After exiting a job, you're generally well advised to roll over money from your former employer's qualified retirement plan (or plans) into your own individual retirement account. In some instances keeping your money in the former employer's plan may give you access to lower-cost investment options, but generally the rollover route gives you more control and choice over investments while continuing to defer taxes. Here are three things to consider.
Arrange for a "direct" rollover. If you decide to do a rollover, just be sure to arrange for a "direct" (trustee to trustee) rollover from the plan into your IRA. The check or electronic transfer from the plan should go directly to the trustee or custodian of your IRA. While you must have an IRA set up and waiting to receive the rollover, the account can be empty before the transfer.
Here's why doing a direct rollover is so important. If you receive a retirement plan check that is made payable to you personally, 20% of the taxable amount of the payout must be withheld for federal income tax. This little-known rule applies regardless of your age. Then you'll have only 60 days to come up with the "missing" 20% and get it into your IRA. Otherwise you can't accomplish a totally tax-free rollover. You'll owe income tax on the 20% and maybe the dreaded 10% premature penalty tax too if you're under age 55.
Example: After leaving your job at age 52, you're due $100,000 from the company 401(k) plan. You want to roll over the entire $100,000, but you fail to arrange for a direct rollover. So you receive a distribution check made out to you personally. Surprise: The check is only for $80,000. The "missing" $20,000 went to the IRS for mandatory federal income tax withholding. Now you'll have to scrape up $20,000 and get it into your IRA within 60 days to pull off a totally tax-free rollover. Say you manage to do that. That's great, but you can only recover the $20,000 sent to the IRS via reduced tax payments over the remainder of 2011 or by claiming a refund when you file your 2011 return next year. Either way, it takes a long time to get your money back.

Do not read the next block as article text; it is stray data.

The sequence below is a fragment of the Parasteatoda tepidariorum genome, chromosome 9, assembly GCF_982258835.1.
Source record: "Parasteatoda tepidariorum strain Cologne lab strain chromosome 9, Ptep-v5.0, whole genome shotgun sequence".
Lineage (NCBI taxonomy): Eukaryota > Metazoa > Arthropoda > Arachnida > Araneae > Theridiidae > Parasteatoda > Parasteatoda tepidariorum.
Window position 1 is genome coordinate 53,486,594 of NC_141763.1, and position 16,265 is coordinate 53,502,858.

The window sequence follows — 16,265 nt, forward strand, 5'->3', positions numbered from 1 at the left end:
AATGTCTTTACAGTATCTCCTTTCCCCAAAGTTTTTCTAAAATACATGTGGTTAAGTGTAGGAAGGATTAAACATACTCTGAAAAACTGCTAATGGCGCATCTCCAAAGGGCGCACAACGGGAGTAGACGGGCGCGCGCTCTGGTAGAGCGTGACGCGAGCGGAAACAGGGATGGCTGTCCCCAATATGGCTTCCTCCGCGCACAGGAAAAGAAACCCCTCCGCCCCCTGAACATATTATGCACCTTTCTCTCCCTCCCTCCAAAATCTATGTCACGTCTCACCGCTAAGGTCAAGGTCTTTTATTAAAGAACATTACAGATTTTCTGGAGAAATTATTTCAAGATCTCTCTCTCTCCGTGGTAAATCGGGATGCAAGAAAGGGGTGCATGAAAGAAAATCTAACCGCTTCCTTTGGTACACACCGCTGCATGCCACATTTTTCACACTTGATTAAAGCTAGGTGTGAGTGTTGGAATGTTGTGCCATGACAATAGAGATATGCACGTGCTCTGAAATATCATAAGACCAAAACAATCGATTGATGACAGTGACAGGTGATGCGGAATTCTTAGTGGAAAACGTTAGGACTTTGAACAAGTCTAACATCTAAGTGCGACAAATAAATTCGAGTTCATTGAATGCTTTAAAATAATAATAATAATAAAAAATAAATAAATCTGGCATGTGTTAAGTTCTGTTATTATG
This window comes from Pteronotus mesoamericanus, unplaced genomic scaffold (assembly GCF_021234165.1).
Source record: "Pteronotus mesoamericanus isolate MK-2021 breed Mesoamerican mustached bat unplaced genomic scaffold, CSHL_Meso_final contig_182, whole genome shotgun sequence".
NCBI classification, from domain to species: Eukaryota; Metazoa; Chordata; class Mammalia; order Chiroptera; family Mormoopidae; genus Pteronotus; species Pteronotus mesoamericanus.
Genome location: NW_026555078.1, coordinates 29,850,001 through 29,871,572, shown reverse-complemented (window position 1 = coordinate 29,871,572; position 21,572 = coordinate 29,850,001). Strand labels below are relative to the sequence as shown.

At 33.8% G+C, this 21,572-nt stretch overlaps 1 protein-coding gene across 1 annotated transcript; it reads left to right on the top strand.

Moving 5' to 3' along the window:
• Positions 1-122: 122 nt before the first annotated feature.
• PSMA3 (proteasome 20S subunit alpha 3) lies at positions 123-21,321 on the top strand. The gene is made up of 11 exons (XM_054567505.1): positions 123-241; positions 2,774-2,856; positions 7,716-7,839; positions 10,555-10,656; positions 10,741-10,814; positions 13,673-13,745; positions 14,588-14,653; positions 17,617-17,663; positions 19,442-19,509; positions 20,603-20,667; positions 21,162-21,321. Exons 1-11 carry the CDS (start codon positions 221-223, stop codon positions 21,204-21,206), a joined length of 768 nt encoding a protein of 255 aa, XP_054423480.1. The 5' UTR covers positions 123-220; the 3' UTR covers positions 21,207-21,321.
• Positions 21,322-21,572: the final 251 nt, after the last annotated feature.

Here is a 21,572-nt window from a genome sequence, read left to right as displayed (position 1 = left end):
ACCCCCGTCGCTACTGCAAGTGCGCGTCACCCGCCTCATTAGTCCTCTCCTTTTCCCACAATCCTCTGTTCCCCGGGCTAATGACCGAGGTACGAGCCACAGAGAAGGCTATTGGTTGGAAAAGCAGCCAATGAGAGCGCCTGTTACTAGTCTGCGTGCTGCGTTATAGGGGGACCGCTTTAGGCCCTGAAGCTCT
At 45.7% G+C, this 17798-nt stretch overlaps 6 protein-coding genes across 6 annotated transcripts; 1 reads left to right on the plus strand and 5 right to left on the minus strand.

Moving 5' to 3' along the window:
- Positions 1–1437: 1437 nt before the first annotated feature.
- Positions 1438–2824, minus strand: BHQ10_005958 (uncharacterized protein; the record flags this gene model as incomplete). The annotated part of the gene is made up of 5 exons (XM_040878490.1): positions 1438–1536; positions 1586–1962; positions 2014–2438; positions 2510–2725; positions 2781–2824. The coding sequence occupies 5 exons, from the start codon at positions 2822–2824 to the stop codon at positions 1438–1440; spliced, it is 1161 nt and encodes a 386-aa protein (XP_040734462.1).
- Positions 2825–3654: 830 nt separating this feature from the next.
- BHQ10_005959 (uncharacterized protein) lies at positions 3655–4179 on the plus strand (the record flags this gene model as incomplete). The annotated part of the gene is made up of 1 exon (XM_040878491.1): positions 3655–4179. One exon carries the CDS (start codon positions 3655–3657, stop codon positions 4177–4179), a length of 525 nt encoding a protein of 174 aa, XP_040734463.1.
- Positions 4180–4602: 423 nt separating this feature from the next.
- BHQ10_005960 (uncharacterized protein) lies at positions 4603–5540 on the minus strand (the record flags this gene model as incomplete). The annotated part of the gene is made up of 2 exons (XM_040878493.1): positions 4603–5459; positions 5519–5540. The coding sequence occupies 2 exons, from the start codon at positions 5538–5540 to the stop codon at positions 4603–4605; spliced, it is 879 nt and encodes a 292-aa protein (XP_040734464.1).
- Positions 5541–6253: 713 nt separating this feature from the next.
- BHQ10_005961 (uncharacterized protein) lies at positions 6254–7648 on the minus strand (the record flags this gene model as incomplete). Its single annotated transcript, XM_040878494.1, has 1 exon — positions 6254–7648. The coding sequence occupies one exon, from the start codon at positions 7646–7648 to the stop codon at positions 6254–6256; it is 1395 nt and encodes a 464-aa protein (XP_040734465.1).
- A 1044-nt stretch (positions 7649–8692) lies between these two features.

What if you fail to come up with the $20,000? You'll owe federal income tax on the $20,000 (because it wasn't rolled over) plus you'll owe another $2,000 for the 10% premature withdrawal penalty (because you're under age 55). You'll eventually get some money back from the IRS (the difference between the $20,000 that was withheld and what you actually owe on that amount). But getting the money back will take a long time.
Don't roll over money you need. If you're 55 or older when you receive a payout from your former employer's qualified retirement plan, you won't owe the 10% premature withdrawal penalty tax on money you choose to keep in your own hands; you'll still owe income tax. In contrast, if you roll the money into your IRA and then need to withdraw it later on before reaching age 59 , you'll generally owe the 10% penalty tax on top of the income tax hit. Plan ahead to avoid getting slammed with the 10% penalty.
Put inherited money into your own IRA. If you inherit your spouse's qualified retirement plan account or IRA, you should roll the money over into an IRA set up in your name. I recommend doing it relatively quickly -- no later than the end of the year after the year your spouse dies. Otherwise, some complicated rules can kick in and spoil your chance to continue deferring taxes. By quickly arranging for a rollover into your own IRA, you'll get total control over the money, and you won't have to take any annual required minimum withdrawals (and pay the resulting income taxes) until you reach age 70 . Instead, you can continue earning tax-deferred income. With retirement account money, tax deferral is the name of the game.
If you inherit your spouse's Roth IRA, roll the money into your own Roth account. That way, you won't have to take any required minimum withdrawals for as long as you live. You can continue earning federal-income-tax-free income until you depart this cruel orb.